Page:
# Moderating marks

Sometimes, school marks are moderated. That is, the actual marks are adjusted to better reflect students’ performances. For example, if an exam is very easy compared to another, you may want to scale down the marks on the easy exam to make it comparable.

I was testing out the impact of moderation. In this video, I’ll try and walk through the impact, visually, of using a simple scaling formula.

BTW, this set of videos is intended for a very specific audience. You are not expected to understand this.

Rough transcript

First, let me show you how to generate marks randomly. Let’s say we want marks with a mean of 50 and a standard deviation of 20. That means that two-thirds of the marks will be between 50 plus/minus 20. I use the NORMINV formula in Excel to generate the numbers. The formula =NORMINV(RAND(), Mean, SD) will generate a random mark that fits this distribution. Let’s say we create 225 students’ marks in this way.

Now, I’ll plot it as a scatterplot. We want the X-axis to range from 0 to 225. We want the Y-axis to range from 0 to 100. We can remove the title, axes and the gridlines. Now, we can shrink the graph and position it in a single column. It’s a good idea to change the marker style to something smaller as well. Now, that’s a quick visual representation of students’ marks in one exam.

Let’s say our exam has a mean of 70 and a standard deviation of 10. The students have done fairly well here. If I want to compare the scores in this exam with another exam with a mean of 50 and standard deviation of 20, it’s possible to scale that in a very simple way.

We reduce the mean from the marks. We divide by the standard deviation. Then multiply by the new standard deviation. And add back the new mean.

Let me plot this. I’ll copy the original plot, position it, and change the data.

Now, you can see that the mean has gone down a bit — it’s down from 70 to 50, and the spread has gone up as well — from 10 to 20.

Let’s try and understand what this means.

If the first column has the marks in a school internal exam, and the second in a public exam, we can scale the internal scores to be in line with the public exam scores for them to be comparable.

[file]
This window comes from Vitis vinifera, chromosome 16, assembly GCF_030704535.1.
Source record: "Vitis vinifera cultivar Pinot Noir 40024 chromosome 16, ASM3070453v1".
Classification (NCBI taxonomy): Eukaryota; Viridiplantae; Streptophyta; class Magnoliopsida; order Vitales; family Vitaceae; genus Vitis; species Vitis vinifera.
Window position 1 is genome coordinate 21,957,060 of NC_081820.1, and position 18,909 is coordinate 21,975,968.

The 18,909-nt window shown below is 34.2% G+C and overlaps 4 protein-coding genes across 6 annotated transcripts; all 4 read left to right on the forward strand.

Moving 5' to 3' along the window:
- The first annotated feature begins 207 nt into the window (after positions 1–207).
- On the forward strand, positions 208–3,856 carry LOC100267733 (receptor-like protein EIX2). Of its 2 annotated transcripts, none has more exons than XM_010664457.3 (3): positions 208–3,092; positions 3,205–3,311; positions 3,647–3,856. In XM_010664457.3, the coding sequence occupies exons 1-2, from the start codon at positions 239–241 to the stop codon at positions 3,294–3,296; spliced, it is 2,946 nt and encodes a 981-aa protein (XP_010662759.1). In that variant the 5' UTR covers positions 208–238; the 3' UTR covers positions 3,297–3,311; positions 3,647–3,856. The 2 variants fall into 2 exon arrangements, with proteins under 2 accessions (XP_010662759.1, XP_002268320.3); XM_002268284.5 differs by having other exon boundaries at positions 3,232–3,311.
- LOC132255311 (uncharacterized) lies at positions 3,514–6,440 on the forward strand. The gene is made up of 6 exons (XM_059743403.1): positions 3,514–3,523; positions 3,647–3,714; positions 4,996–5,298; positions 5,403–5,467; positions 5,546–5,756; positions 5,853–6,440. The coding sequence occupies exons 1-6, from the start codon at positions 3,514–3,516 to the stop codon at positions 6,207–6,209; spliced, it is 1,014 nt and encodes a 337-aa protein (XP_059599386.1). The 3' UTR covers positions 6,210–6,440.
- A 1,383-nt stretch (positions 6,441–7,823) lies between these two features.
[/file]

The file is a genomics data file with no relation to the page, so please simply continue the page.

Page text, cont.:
The internal exam has a higher average, which means that it was easier, and a lower spread, which means that most of the students answered similarly. When scaling it to the public exam, students who performed well in the interal exam would continue to perform well after scaling. But students with an average performance would have their scores pulled down.

This is because the internal exam is an easy one, and in order to make it comparable, we’re stretching their marks to the same range. As a result, the good performers would continue getting a top score. But poor performers who’ve gotten a better score than they would have in a public exam lose out.

# Visualising student performance 2

This earlier visualisation was revised based feedback from teachers. It’s split into two parts: one focused on performance by subject, and another on performance of each student.

Students’ performance by subject

This is fairly simple. Under each subject, we have a list of students, sorted by marks and grouped by grade. The primary use of this is to identify top performers and bottom performers at a glance. It also gives an indication of the grade distribution.

For example, here’s mathematics.

Grades are colour-coded intuitively, like rainbow colours. Violet is high, Red is low.

The little graphs on the left show the performance in individual exams, and can be used to identify trends. For example, from the graph to the left of Karen’s score:

… you can see that she’d have been an A1 student (the first two bars are coloured A1) but for the dip in the last exam (which is coloured A2).

Finally, there’s a histogram showing the grades within the subject.

Incidentally, while the names are fictitious, the data is not. This graph shows a bimodal distribution and may indicate cheating.

Students’ performance

This is useful when you want to take a closer look at a single student. On the left are the total scores across subjects.

Because of the colour coding, it’s easy to get a visual sense of a performance across subjects. For example, in the first row, Kristina is having some trouble with Mathematics. And on the last row, Elsie is doing quite well.

To give a better sense of the performance, the next visualisation plots the relative performance of each student.